Note: We feel it is important to do your best to understand why the child is misbehaving and to ask yourself important questions such as “What need is my child trying to have met?” and “How can I help teach my child a more effective way to get his/her need met?” We also strongly encourage parents to check in and consider if they are spending enough one on one time with their child, and whether this could be the reason the child is craving attention.
The Power of Attention
Attention is very rewarding for a child. Positive attention refers to praise or nonverbal acknowledgment of a behavior you are pleased with seeing. Negative attention refers to a parent’s attempt to stop an undesired behavior. For positive attention such as praising, it promotes attachment, self-esteem, and security. While negative attention seems undesirable, it can be rewarding for a child because it is still attention. Sometimes parents tend to give more attention to negative behaviors due to being busy, or the desire to avoid public embarrassment or frustration.
What is Ignoring and Why Does it Work?
Ignoring is a very active process for the parent. It is important to first and foremost keep yourself regulated when your child is exhibiting an undesirable behavior. When you are ignoring, do not look at your child or talk to him/her in order to teach your child in order to get your attention, they have to demonstrate what is expected of them.
According to the CDC, ignoring works because it takes away attention from the behaviors you want to decrease. Some undesirable behaviors for attention may include whining, bickering, throwing temper tantrums, or interrupting conversations.
Steps to Actively Ignoring Behaviors
Some parents choose to tell their children about their plan to ignore undesirable behaviors. Some may something such as, “from now on, if there’s enter undesirable behavior(s), I’m going to pretend I don’t see or hear you. Do you understand?”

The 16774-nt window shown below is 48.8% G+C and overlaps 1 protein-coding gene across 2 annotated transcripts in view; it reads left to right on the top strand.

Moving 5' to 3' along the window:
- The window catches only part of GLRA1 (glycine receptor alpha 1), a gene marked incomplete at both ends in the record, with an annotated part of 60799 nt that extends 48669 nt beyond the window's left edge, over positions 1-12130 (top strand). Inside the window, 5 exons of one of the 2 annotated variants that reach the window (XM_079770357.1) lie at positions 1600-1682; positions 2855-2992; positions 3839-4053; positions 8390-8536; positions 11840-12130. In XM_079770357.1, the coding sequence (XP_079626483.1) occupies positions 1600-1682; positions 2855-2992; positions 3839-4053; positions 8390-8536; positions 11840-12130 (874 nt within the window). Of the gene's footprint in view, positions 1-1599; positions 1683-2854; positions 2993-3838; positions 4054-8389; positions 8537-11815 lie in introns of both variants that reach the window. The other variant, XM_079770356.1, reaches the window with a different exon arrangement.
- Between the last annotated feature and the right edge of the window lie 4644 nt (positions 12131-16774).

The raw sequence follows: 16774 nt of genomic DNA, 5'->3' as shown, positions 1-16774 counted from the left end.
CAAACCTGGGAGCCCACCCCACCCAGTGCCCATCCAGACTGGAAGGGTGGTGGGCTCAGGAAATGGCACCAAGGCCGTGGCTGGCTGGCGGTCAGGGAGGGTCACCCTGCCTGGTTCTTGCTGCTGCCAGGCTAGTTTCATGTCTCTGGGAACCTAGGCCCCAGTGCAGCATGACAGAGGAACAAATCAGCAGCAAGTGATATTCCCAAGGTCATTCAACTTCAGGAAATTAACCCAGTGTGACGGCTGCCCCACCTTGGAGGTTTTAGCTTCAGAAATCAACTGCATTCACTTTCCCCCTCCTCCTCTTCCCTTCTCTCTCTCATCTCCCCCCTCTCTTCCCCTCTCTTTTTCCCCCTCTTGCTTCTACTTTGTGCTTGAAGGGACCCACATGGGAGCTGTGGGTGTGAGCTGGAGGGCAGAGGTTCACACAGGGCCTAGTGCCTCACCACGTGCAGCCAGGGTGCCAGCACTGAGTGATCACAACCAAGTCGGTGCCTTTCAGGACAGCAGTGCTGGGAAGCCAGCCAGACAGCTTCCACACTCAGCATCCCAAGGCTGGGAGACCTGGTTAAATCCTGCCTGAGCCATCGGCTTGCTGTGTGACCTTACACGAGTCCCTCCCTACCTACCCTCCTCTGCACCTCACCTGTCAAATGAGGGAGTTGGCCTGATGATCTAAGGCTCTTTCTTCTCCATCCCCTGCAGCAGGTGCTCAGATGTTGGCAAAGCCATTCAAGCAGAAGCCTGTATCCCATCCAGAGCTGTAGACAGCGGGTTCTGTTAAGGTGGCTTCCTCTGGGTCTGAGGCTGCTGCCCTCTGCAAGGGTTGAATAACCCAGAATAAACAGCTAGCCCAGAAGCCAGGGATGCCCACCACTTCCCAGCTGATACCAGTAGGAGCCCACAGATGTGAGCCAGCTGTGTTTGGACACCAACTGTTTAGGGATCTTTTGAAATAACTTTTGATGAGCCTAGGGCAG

The first step is choosing which behaviors to ignore. The behaviors should be attention-seeking, and not pose a safety risk for your child or anyone else.
The second step is whenever your child does the above misbehavior, take away all of your attention and do not communicate with the child during the episode. It’s important to keep yourself grounded and regulated by deep-breathing, counting, or listening to music, etc. For toddlers, ignoring may last 20 seconds. For an older child, ignoring could last several minutes.
Wait for the misbehavior to stop, then quickly return your attention to the child and praise them for the behavior you want to see. This step is important and shows the child he/she can get attention and their needs met more quickly through desirable behavior.
Example: At the dinner table, a family is discussing how their day was. The four year old starts bounding in his seat and interrupting while the mother is speaking. The mother keeps speaking calmly at a normal volume. Eventually, while the conversation is still going on, the four year old stops bouncing. When the mother finishes speaking, she looks at the four year old and says, “I love it when you sit still in your chair and listen at dinner. Why don’t you tell us about your day today?”
How to Ignore Behaviors the Right Way
The CDC makes a clear distinction between “actively ignoring versus neglect: “When you ignore your child, you do not neglect him or stand by while he misbehaves. Instead, you take all your attention away from your child and his behavior.” The behavior is what is to be ignored, and once you see a desirable behavior, give positive attention. When you yell at your child, this can be rewarding, especially if you were not paying attention to the child before the misbehavior occurred.
The key to actively ignoring and eliminating problem-behaviors is consistency and predictability. It helps to have both parents using this technique consistently.
When you Should not Ignore Behaviors
Ignoring should be used for eliminating attention-seeking behaviors that don’t pose a safety risk for your child or another person. Dangerous or destructive behaviors such as hitting or throwing things should not be ignored. We recommend using consequences such as timeout for your child if this happens.
Your child will need to adjust to the new expectations placed on him/her. Your child will need to learn over time the connection between desirable behaviors = positive attention and undesirable behaviors = no attention. That being said, don’t be surprised when your child tests your limits by becoming louder or trying to get in your face for attention. If a parent gives in to the child’s demands after the child escalates, it could teach the child that he/she needs to escalate faster to get what he/she wants.
Exceptions to Ignoring Behavior
Some children with autism spectrum disorder may avoid interaction with others or have a harder time communicating their needs. For these children, it is recommended to use a different behavior modification approach.
For more behavioral modification strategies and techniques, check out our article on how this counting method can eliminate undesirable behaviors.
At Sunny Path Counseling, we understand each child and family are unique and respond differently to different approaches. To get started, see our services page.